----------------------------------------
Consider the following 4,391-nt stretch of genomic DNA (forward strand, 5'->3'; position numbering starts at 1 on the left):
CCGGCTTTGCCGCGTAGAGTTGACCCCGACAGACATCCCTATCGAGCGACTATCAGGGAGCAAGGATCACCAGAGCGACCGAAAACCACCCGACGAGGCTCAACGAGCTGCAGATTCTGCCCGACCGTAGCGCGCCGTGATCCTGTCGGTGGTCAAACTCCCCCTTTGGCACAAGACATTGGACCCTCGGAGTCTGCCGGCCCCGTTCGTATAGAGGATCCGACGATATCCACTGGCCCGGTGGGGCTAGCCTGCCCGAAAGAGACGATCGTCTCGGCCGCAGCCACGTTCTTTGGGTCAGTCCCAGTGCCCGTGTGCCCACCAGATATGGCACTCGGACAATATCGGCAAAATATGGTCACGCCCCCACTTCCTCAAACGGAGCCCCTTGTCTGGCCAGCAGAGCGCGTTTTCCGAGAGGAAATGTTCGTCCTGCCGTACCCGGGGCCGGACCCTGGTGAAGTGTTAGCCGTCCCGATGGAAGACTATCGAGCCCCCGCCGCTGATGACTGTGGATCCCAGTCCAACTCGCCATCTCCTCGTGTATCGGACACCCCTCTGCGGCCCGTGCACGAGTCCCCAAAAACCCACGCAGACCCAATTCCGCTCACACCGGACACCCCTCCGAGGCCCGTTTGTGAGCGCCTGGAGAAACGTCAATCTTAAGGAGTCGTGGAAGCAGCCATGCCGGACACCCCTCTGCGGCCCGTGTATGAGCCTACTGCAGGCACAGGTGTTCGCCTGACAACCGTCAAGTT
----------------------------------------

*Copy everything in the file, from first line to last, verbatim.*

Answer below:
Consider the following 4,391-nt stretch of genomic DNA (forward strand, 5'->3'; position numbering starts at 1 on the left):
CCGGCTTTGCCGCGTAGAGTTGACCCCGACAGACATCCCTATCGAGCGACTATCAGGGAGCAAGGATCACCAGAGCGACCGAAAACCACCCGACGAGGCTCAACGAGCTGCAGATTCTGCCCGACCGTAGCGCGCCGTGATCCTGTCGGTGGTCAAACTCCCCCTTTGGCACAAGACATTGGACCCTCGGAGTCTGCCGGCCCCGTTCGTATAGAGGATCCGACGATATCCACTGGCCCGGTGGGGCTAGCCTGCCCGAAAGAGACGATCGTCTCGGCCGCAGCCACGTTCTTTGGGTCAGTCCCAGTGCCCGTGTGCCCACCAGATATGGCACTCGGACAATATCGGCAAAATATGGTCACGCCCCCACTTCCTCAAACGGAGCCCCTTGTCTGGCCAGCAGAGCGCGTTTTCCGAGAGGAAATGTTCGTCCTGCCGTACCCGGGGCCGGACCCTGGTGAAGTGTTAGCCGTCCCGATGGAAGACTATCGAGCCCCCGCCGCTGATGACTGTGGATCCCAGTCCAACTCGCCATCTCCTCGTGTATCGGACACCCCTCTGCGGCCCGTGCACGAGTCCCCAAAAACCCACGCAGACCCAATTCCGCTCACACCGGACACCCCTCCGAGGCCCGTTTGTGAGCGCCTGGAGAAACGTCAATCTTAAGGAGTCGTGGAAGCAGCCATGCCGGACACCCCTCTGCGGCCCGTGTATGAGCCTACTGCAGGCACAGGTGTTCGCCTGACAACCGTCAAGTT